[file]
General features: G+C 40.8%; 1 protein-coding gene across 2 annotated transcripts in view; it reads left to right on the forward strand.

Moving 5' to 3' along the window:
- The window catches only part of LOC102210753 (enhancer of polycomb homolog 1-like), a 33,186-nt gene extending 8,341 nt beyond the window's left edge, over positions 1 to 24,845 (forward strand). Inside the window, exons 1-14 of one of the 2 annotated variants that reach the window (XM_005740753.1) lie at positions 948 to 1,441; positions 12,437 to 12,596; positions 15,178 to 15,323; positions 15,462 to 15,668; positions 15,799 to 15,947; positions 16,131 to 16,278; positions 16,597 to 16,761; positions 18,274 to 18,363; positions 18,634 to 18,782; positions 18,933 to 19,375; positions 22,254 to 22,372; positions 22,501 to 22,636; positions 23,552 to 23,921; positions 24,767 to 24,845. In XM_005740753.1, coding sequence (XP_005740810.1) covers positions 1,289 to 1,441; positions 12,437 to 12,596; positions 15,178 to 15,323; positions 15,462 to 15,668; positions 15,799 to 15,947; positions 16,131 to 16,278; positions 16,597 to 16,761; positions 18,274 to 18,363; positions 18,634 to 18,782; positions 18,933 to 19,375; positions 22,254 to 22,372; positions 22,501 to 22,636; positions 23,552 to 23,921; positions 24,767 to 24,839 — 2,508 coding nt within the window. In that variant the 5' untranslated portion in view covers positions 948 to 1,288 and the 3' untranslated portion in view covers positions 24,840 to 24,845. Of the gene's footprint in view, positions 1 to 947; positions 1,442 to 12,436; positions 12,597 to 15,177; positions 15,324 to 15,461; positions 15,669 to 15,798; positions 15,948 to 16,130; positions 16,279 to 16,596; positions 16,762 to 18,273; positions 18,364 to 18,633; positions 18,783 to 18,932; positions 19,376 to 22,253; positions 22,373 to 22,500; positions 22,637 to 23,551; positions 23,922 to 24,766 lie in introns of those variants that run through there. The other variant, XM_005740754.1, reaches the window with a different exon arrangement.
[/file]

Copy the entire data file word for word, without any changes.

General features: G+C 40.8%; 1 protein-coding gene across 2 annotated transcripts in view; it reads left to right on the forward strand.

Moving 5' to 3' along the window:
- The window catches only part of LOC102210753 (enhancer of polycomb homolog 1-like), a 33,186-nt gene extending 8,341 nt beyond the window's left edge, over positions 1 to 24,845 (forward strand). Inside the window, exons 1-14 of one of the 2 annotated variants that reach the window (XM_005740753.1) lie at positions 948 to 1,441; positions 12,437 to 12,596; positions 15,178 to 15,323; positions 15,462 to 15,668; positions 15,799 to 15,947; positions 16,131 to 16,278; positions 16,597 to 16,761; positions 18,274 to 18,363; positions 18,634 to 18,782; positions 18,933 to 19,375; positions 22,254 to 22,372; positions 22,501 to 22,636; positions 23,552 to 23,921; positions 24,767 to 24,845. In XM_005740753.1, coding sequence (XP_005740810.1) covers positions 1,289 to 1,441; positions 12,437 to 12,596; positions 15,178 to 15,323; positions 15,462 to 15,668; positions 15,799 to 15,947; positions 16,131 to 16,278; positions 16,597 to 16,761; positions 18,274 to 18,363; positions 18,634 to 18,782; positions 18,933 to 19,375; positions 22,254 to 22,372; positions 22,501 to 22,636; positions 23,552 to 23,921; positions 24,767 to 24,839 — 2,508 coding nt within the window. In that variant the 5' untranslated portion in view covers positions 948 to 1,288 and the 3' untranslated portion in view covers positions 24,840 to 24,845. Of the gene's footprint in view, positions 1 to 947; positions 1,442 to 12,436; positions 12,597 to 15,177; positions 15,324 to 15,461; positions 15,669 to 15,798; positions 15,948 to 16,130; positions 16,279 to 16,596; positions 16,762 to 18,273; positions 18,364 to 18,633; positions 18,783 to 18,932; positions 19,376 to 22,253; positions 22,373 to 22,500; positions 22,637 to 23,551; positions 23,922 to 24,766 lie in introns of those variants that run through there. The other variant, XM_005740754.1, reaches the window with a different exon arrangement.